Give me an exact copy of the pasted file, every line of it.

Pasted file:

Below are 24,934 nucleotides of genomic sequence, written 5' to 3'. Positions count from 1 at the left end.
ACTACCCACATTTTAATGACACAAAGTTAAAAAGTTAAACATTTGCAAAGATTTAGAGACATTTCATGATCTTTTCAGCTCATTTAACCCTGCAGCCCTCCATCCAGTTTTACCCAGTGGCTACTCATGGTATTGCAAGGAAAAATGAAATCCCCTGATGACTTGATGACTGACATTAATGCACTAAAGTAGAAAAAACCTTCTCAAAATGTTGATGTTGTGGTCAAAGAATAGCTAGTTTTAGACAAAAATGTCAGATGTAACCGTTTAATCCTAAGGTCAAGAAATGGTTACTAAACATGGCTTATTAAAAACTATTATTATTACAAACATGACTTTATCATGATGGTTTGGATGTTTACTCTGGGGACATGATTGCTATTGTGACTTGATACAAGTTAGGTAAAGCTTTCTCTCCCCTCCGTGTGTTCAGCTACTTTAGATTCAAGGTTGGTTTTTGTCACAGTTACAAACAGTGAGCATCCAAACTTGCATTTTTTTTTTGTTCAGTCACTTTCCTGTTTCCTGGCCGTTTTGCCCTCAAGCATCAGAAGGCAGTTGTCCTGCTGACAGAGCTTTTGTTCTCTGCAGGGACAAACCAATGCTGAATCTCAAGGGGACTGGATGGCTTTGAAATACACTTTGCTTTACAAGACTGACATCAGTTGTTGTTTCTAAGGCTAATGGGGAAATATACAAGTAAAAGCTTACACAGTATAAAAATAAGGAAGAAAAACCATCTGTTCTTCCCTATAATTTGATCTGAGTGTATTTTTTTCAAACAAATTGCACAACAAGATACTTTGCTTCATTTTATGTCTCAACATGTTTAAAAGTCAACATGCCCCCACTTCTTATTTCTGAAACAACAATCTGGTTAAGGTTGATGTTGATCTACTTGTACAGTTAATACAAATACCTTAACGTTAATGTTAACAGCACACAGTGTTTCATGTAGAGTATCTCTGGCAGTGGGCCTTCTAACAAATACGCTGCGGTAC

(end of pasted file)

Below are 24,934 nucleotides of genomic sequence, written 5' to 3'. Positions count from 1 at the left end.
ACTACCCACATTTTAATGACACAAAGTTAAAAAGTTAAACATTTGCAAAGATTTAGAGACATTTCATGATCTTTTCAGCTCATTTAACCCTGCAGCCCTCCATCCAGTTTTACCCAGTGGCTACTCATGGTATTGCAAGGAAAAATGAAATCCCCTGATGACTTGATGACTGACATTAATGCACTAAAGTAGAAAAAACCTTCTCAAAATGTTGATGTTGTGGTCAAAGAATAGCTAGTTTTAGACAAAAATGTCAGATGTAACCGTTTAATCCTAAGGTCAAGAAATGGTTACTAAACATGGCTTATTAAAAACTATTATTATTACAAACATGACTTTATCATGATGGTTTGGATGTTTACTCTGGGGACATGATTGCTATTGTGACTTGATACAAGTTAGGTAAAGCTTTCTCTCCCCTCCGTGTGTTCAGCTACTTTAGATTCAAGGTTGGTTTTTGTCACAGTTACAAACAGTGAGCATCCAAACTTGCATTTTTTTTTTGTTCAGTCACTTTCCTGTTTCCTGGCCGTTTTGCCCTCAAGCATCAGAAGGCAGTTGTCCTGCTGACAGAGCTTTTGTTCTCTGCAGGGACAAACCAATGCTGAATCTCAAGGGGACTGGATGGCTTTGAAATACACTTTGCTTTACAAGACTGACATCAGTTGTTGTTTCTAAGGCTAATGGGGAAATATACAAGTAAAAGCTTACACAGTATAAAAATAAGGAAGAAAAACCATCTGTTCTTCCCTATAATTTGATCTGAGTGTATTTTTTTCAAACAAATTGCACAACAAGATACTTTGCTTCATTTTATGTCTCAACATGTTTAAAAGTCAACATGCCCCCACTTCTTATTTCTGAAACAACAATCTGGTTAAGGTTGATGTTGATCTACTTGTACAGTTAATACAAATACCTTAACGTTAATGTTAACAGCACACAGTGTTTCATGTAGAGTATCTCTGGCAGTGGGCCTTCTAACAAATACGCTGCGGTAC